An excellent introduction to the operation of the classic TCP/IP protocols. Taking a step-by-step approach accompanied by interpreted tcpdump traces of real-world examples this is a thorough grounding in the basics of TCP/IP. Sadly, because of the death of the author, it will not be updated but this volume and its companions in the series will remain worth buying and studying for some time to come.
WR Stevens has compiled the essential desk drawer reference book on TCP/IP. IP has evolved since 1994 and this book doesn't have that later coverage. But for the basics, in an easy to read, superbly descriptive and insightful style with great real-world traces and tips from an obvious expert in his field, this text maybe all that you will need on TCP/IP protocols.
TCP/IP Illustated is what I (and many other people) consider the bible on TCP/IP. Stevens explains every aspect of the TCP/IP protocol suite in words techies can comprehense. The book it self requires some basic tcp/ip and unix knowledge. A great book.
This was such an interesting and well written book about tcp/ip that i have read it from start to the end 2 times when i bought it in mid 90's and i would welcome another reading for review.It is a must for someone who wants to learn tcp/ip in depth.
This is a very good book to learn TCP/IP bit it is now a little dated, no doubt in it's day it would be worthy of 5-stars but I would recommend Internetworking with TCP/IP: v. 1: Principles, Protocols and Architecture by Douglas E. Comer as my TCP/IP reference book of choice which I also found to be a more enjoyable read; the 5th Edition of that was released in 2005 and includes sections discussing NAT/VPN, MPLS and other technologies in use today.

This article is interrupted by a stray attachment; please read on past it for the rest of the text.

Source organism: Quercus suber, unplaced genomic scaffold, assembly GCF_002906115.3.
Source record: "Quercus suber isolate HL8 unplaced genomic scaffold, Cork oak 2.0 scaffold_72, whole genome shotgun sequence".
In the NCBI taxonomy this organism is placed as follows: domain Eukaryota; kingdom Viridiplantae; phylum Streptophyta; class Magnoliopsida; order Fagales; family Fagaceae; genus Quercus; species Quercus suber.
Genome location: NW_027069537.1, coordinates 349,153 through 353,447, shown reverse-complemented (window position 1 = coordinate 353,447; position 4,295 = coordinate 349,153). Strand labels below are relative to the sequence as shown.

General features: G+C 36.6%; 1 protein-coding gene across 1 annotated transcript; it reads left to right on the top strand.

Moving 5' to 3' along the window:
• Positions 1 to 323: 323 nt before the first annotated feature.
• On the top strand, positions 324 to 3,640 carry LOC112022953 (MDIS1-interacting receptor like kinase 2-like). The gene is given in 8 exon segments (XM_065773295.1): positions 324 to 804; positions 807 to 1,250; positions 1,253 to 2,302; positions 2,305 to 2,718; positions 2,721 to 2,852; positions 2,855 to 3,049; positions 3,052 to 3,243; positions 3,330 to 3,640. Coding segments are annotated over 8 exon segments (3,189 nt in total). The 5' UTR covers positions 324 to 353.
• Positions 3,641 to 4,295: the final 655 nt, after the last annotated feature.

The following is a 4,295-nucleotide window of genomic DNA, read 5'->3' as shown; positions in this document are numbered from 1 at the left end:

I decided to give this book a go as it was all the rave in reviews. I must say that I did not regret my decision. It is well written and non-pretentious. Some of the more recent developments (such as IPv6 and NewReno TCP) are absent but still, this is the perfect introduction to TCP/IP and one of the most frequently cited texts in TCP analytical modeling papers.
I've been a HTTP programmer for years, but had become increasingly frustrated with my lack of knowledge of the deeper protocols. This book was the answer, and I now have a much better understanding of the Internet Protocol Suite, from topics such as IP routing to the differences between the various transport layer protocols such TCP and UDP.
It could be argued this isn't the best book for a network administrator, as it's perhaps a little too theoretical, but for a web programmer who is interested in exactly how the Internet works this book is perfect.
Only 4 stars, as it's starting to get a little out of date, there's no coverage of IPv6 or NAT routing for example. That said most of the content is still relevant today, and I'm not aware of a better book for learning IP.
This is simply THE BEST book about TCP/IP protocols series (although does not contain information for many of the newer protocols/RFC additions due its age). This is the IT bible. Should I say anything else? You should not buy the volume 2 and 3 unless you really know what you are doing. :) For those with the programming background like myself volume 2 is very helpful to get a better understanding how certain features normally implemented (using BSD tcp stack example).